At a little distance the bird appears to be black above and white below, but as he suddenly wheels past, you see that his coat is a lustrous dark steel green. Immature birds are brownish gray. All have white breasts.
As the tree swallows are the only members of their family who spend the winter in the Southeastern United States, they can easily arrive at the North some time before their relatives from the tropics overtake them. And they are the last to leave. Myriads remain in the vicinity of New York until the middle of October. There is plenty of time to rear two broods, which accounts for the great size of the flocks. By the Fourth of July the young of the first broods are off hunting for little gauzy-winged insects over the low lands; and about a month later the parents join their flock, bringing with them more youngsters than you could count. They sleep every night in the marshes, clinging to the reeds.
“Tachycineta bicolor -Madison, Wisconsin, USA-8 (1)” by John Benson from Madison WI – Yet another tree swallow Uploaded by Snowmanradio. Licensed under CC BY 2.0 via Wikimedia Commons.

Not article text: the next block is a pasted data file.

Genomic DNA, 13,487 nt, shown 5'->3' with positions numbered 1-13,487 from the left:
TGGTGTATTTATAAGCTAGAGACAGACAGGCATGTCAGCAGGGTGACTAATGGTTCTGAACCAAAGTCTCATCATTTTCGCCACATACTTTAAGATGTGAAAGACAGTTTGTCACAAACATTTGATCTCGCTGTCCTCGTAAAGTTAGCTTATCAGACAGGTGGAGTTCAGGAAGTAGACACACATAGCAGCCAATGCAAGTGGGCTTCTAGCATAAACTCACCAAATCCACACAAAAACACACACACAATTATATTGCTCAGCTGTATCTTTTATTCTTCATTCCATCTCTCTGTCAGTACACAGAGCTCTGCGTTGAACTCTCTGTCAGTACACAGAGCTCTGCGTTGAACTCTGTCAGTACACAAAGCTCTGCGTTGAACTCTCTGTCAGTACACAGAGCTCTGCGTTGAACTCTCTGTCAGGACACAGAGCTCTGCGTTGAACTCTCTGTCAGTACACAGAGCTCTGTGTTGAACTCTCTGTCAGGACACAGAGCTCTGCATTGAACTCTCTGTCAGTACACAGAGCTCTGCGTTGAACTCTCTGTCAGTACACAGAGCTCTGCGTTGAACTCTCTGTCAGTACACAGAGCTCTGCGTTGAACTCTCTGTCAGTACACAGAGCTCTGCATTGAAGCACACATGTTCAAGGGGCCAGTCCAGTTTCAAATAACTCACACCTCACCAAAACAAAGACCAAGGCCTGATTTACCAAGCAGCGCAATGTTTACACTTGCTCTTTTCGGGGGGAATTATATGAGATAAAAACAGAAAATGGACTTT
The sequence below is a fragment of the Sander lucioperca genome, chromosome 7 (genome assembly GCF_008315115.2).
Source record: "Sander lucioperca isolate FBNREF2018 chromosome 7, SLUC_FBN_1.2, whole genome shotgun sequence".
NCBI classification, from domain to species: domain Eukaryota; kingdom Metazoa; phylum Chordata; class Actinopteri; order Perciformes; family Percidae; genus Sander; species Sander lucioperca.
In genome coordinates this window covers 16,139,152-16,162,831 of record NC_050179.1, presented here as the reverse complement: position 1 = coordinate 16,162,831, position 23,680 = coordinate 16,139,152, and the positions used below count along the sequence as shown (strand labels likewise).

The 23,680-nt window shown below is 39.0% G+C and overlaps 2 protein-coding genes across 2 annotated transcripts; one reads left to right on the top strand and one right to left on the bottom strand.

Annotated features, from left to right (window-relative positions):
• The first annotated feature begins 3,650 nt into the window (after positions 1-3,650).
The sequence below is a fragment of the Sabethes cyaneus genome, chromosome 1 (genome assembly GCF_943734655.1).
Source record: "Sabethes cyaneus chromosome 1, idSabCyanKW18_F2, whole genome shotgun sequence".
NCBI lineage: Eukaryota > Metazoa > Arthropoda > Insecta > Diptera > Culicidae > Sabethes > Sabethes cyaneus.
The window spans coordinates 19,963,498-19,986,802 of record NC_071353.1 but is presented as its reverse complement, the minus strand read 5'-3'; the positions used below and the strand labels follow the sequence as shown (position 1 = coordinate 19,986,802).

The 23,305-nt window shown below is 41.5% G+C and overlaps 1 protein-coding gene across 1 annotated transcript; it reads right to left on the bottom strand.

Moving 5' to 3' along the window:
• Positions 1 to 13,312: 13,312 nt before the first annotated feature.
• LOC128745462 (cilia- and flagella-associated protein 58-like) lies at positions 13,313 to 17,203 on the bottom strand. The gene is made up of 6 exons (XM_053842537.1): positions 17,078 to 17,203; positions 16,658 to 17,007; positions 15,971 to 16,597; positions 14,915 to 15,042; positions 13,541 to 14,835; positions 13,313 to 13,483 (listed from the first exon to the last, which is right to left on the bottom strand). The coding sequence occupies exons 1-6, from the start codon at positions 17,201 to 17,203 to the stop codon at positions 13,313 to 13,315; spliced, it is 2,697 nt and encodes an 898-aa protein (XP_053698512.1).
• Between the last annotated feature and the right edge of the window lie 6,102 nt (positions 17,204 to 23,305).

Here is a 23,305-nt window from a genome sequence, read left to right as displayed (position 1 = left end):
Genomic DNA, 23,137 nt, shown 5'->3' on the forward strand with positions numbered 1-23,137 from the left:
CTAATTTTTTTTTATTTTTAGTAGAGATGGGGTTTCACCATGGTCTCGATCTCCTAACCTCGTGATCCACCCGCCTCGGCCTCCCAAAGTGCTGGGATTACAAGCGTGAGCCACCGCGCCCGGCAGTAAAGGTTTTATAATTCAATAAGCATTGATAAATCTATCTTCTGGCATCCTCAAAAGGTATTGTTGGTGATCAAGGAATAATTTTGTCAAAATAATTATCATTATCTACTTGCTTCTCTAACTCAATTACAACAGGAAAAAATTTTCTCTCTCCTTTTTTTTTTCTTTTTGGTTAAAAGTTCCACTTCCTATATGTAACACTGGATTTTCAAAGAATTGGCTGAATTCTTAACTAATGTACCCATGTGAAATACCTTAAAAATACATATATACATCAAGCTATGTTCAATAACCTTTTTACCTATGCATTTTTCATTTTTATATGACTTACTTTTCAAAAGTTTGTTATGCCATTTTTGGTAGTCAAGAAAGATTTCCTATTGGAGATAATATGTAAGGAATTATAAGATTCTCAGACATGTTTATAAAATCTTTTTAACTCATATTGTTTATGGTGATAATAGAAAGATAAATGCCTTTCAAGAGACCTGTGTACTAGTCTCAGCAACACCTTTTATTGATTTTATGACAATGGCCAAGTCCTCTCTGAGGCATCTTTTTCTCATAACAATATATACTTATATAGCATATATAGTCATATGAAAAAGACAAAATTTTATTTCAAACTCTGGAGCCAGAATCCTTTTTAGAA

Like the cliff swallow, the tree swallow is fast losing the right to its name. It takes so kindly to the boxes we set up for martins, bluebirds and wrens that, where sparrows do not interfere, it now prefers them to the hollow trees, which once were its only shelter. But some tree swallows still cling to old-fashioned ways and at least rest in hollow trees and stumps, even if they do not nest in them. Some day they may become as dependent upon us as the martins and, like them, refuse to nest where boxes are not provided.
Birds Every Child Should Know by Neltje Blanchan
Author of “Bird Neighbours,” “Birds that Hunt and Are Hunted,”
“Nature’s Garden,” and “How to Attract the Birds.”
NEW YORK GROSSET & DUNLAP
1907 by Doubleday, Page & Company